Many of the students, of all races, were angry that the military didn’t allow the Black soldiers to handle weapons, and felt they were “slaves to the White soldiers” by doing their laundry, shining their shoes. They also said our government was two-faced: Talking about soldiers working together against the common enemy but having segregated quarters for the Black and white soldiers.

Before giving them their written assignment, I showed them a clip from Pearl Harbor, where Cuba Gooding Jr., portraying Doris Miller, proceeds to use the gun to fight the Japanese pilots. They were angry that the government took four months to identify and give Miller a medal for being a hero, when white soldiers received recognition right away. I later showed them that the Navy christened a frigate in Miller’s name, an honor only given to former presidents.

Since we are a secured facility (juvenile detention), I printed research for the following people: Langston Hughes, Thurgood Marshall, Doris Miller, James G. Thompson, Benjamin O. Davis, Della Raney, Private Robert Brooks, Charles McGee, Wallace P. Reed, Ella Baker, W.E.B. Du Bois, and the “Black Rosies.” They wrote an essay about one of the people: List three (or more) facts about the person, explain how his/her character enabled him/her to rise above the adversity of their community, and justify how their actions made an impact on U.S. history. Once written, they then had to present the person they researched, and in their presentation, explain why their chosen person was a hero. Almost every student stated that the fact they stood to honor and protect a country that didn’t treat them right made them heroes.

Many of the students asked why they never heard of some of these people during WWII. Many were shocked that “Black Rosies” were doing the same things as Rosie the Riveter. I will definitely present this unit again.

A student asked if he could take the book to his room to read, but there’s a policy against having hard covered books on the living units. I went to a supervisor, showed her the book and explained what I was doing, and she was impressed. She took down the information, and she said she’d look into ordering soft covered copies to put on each unit.

—Wilma Rice
High School Language Arts/English Teacher, Phoenix, Arizona

I received multiple copies of Matthew Delmont’s book Half American: The Epic Story of African Americans Fighting World War II at Home and Abroad. I teach a variety of classes, grades, and extracurriculars, so I knew I could incorporate this text in many ways.

One way I used this text was to have students read excerpts from Chapter 3, “The March on Washington,” as part of a unit about community organizing and advocating for the changes you believe are needed in your community. I paired it with the lesson on Zinn Education Project website around the various stakeholders in the DAPL debate, and a culminating assignment asking students brainstorm, write, gather support, edit, and send proposals to their school board regarding improvements they wanted to see in their own education.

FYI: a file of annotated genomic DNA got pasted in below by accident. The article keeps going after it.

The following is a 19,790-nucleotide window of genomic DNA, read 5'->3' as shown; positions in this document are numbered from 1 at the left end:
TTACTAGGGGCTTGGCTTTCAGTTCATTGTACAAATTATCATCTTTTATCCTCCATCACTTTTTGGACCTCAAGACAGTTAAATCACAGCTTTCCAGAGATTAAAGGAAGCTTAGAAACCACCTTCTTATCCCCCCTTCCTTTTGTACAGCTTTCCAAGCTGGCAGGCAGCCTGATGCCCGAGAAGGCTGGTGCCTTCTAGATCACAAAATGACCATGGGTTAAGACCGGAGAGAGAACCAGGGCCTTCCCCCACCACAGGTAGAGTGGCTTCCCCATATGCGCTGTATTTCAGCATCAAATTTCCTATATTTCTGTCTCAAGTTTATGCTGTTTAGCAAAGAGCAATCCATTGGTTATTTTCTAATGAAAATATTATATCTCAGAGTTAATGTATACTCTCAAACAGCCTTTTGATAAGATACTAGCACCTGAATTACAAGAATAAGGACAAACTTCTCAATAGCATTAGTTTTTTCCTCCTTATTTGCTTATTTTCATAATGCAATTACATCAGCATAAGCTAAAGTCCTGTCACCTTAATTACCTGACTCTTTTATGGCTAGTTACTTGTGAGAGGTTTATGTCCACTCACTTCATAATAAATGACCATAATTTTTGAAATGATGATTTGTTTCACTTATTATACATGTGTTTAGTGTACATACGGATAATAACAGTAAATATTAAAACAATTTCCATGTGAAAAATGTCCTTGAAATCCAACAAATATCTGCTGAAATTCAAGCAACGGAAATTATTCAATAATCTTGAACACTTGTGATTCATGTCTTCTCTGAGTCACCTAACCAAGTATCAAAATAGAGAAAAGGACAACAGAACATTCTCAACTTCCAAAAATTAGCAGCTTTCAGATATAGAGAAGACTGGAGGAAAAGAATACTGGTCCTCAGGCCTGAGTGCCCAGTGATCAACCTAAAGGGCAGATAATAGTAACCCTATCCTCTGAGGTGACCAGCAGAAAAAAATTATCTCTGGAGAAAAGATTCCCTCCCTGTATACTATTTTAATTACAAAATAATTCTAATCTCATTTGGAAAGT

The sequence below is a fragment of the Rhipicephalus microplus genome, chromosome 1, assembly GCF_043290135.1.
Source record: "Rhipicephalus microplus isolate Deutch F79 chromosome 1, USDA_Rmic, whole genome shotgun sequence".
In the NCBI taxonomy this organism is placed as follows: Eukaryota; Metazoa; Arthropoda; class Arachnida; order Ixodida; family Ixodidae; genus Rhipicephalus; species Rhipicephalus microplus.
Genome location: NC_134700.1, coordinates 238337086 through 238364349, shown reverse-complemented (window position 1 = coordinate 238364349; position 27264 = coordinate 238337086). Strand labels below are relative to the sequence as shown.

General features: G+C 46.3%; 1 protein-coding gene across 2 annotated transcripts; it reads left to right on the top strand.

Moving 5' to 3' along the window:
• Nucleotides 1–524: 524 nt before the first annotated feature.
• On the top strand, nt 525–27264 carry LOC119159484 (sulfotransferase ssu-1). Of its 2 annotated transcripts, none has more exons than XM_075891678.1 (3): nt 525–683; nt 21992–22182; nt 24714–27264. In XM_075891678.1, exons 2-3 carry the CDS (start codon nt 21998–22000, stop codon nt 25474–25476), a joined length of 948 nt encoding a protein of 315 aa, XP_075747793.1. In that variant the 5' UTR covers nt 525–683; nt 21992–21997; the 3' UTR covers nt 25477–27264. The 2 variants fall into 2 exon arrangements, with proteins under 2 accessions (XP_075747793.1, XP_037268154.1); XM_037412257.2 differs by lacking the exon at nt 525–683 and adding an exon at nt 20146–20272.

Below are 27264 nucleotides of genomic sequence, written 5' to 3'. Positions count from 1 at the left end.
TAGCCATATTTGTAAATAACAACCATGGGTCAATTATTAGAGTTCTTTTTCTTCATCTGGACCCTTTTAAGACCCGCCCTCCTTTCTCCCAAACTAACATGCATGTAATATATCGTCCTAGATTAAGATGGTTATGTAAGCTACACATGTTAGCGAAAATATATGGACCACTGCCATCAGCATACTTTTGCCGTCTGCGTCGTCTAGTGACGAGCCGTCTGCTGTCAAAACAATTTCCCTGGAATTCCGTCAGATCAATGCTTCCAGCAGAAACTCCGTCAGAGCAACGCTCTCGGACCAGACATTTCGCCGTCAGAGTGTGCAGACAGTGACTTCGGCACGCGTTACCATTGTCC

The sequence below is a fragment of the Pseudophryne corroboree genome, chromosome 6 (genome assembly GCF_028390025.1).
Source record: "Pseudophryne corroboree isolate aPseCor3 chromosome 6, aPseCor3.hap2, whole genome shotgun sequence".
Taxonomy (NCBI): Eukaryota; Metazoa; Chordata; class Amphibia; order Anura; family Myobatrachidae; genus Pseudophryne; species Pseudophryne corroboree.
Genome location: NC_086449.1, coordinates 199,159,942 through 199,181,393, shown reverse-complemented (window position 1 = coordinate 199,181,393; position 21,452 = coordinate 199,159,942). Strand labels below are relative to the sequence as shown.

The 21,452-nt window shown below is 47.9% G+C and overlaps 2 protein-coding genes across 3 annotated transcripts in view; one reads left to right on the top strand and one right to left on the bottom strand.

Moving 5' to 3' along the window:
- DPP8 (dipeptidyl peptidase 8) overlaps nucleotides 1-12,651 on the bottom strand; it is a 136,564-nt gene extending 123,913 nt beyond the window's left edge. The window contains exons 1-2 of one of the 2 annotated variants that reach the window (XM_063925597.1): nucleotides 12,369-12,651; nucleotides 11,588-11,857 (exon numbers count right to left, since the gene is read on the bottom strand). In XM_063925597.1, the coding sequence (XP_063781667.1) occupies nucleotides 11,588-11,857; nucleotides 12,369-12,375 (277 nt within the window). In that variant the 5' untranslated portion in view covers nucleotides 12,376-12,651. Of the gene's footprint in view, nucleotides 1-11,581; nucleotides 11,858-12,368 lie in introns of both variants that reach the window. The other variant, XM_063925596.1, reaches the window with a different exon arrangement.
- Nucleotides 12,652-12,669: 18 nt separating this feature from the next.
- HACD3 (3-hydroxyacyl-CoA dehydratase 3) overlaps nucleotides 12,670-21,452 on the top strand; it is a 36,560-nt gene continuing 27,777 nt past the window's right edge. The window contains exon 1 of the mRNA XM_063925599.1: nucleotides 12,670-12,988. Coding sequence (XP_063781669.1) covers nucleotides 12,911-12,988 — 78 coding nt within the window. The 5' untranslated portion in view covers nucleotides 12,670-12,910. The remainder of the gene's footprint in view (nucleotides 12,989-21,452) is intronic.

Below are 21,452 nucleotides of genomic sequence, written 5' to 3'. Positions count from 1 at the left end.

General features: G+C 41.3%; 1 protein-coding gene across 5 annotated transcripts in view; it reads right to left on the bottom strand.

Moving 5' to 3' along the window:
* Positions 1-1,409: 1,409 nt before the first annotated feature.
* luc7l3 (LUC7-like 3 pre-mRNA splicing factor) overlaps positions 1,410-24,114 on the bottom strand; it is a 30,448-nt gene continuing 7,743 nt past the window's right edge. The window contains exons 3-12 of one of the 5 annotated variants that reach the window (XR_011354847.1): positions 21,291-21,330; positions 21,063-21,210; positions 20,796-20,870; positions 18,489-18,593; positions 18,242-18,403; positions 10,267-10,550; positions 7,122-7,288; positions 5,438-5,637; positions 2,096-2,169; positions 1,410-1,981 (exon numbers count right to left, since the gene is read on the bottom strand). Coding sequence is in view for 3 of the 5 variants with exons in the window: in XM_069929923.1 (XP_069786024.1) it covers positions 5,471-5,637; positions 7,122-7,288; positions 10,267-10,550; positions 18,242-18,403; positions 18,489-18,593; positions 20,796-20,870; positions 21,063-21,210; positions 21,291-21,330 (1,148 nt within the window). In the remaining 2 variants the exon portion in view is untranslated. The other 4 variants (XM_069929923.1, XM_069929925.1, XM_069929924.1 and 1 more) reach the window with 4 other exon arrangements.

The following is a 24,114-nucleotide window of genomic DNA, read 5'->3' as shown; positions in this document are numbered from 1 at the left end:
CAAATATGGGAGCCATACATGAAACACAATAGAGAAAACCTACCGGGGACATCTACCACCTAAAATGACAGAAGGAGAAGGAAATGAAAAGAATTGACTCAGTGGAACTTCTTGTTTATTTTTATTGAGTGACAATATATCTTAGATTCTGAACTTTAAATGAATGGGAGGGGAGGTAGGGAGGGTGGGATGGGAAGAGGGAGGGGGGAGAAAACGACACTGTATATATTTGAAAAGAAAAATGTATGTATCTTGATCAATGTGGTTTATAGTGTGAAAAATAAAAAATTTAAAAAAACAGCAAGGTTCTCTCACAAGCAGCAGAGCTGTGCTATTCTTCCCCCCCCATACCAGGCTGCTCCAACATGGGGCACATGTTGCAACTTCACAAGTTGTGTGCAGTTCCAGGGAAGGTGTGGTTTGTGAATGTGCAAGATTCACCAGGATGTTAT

In particular, a quote from pg. 62 of Delmont’s book was useful, and I returned to it many times:

For Randolph and millions of other Black Americans, the lesson from the March on Washington Movement was that ordinary Black citizens possessed a tremendous amount of political potential. The key was to harness it to fight for specific goals. “You possess power, great power,” Randolph said. “In this period of power politics, nothing counts but pressure, more pressure, and still more pressure.”

Thanks for sending these texts to me. I appreciate it!

—Steph Schares
Middle School Extended Learning Teacher, Ames, Iowa

Half American by Matthew F. Delmont has completely changed the way I teach World War II and the Civil Rights Movement in my 12th grade government class. Typical textbook curriculum teaches the Civil Right Movement as an isolated event; however, Delmont’s book taught me that the movement’s roots are with injustices and hypocrisies during World War II. Students are shocked to read the quotes from articles written by the African American newspapers that show a completely different perspective of the war (abroad and domestically) than that described in textbooks.

After reading this book, I will always teach the WWII Double V campaign in order to include these voices. A part of the book that particularly affected me was the treatment of Black troops on U.S. military bases. I was stunned by the soldier’s letter to the NAACP from Pearl Harbor prior to the attack about the treatment of Black sailors by the Navy. Again, it’s an example of how a textbook completely leaves out voices that are vital in understanding events.

—Tasha Stevens Garcia
High School Social Studies Teacher, Roseburg, Oregon

I recently used Matthew Delmont’s book Half American to challenge students’ perceptions about World War II. Students read the introduction and completed blackout poems. Afterwards, small groups of students were assigned a specific chapter of the book to read, discover claims made, and see how the author used evidence to support these claims.

Students were tasked with a creative way to demonstrate their learning and could choose between the following: Creating an African-American “heroes” gallery; creating a movie trailer for the chapter using WeVideo or another platform; creating an infographic to demonstrate learning by numbers; creating a digital collage; or curating a collection of additional primary and secondary sources based on original research, or a student generated idea. I was very pleased with the student engagement and the creativity used to demonstrate learning.

Delmont’s book is an incredible resource for the classroom that challenges students’ perspectives about World War II. Delmont recenters African Americans in the narrative of the war to show what it really meant for African Americans from a variety of walks of life. I highly recommend teachers consider this exquisite resource. My students encountered people and ideas that they had never heard of, and leveraged technology and creativity to produce resources that not only demonstrate but advance learning.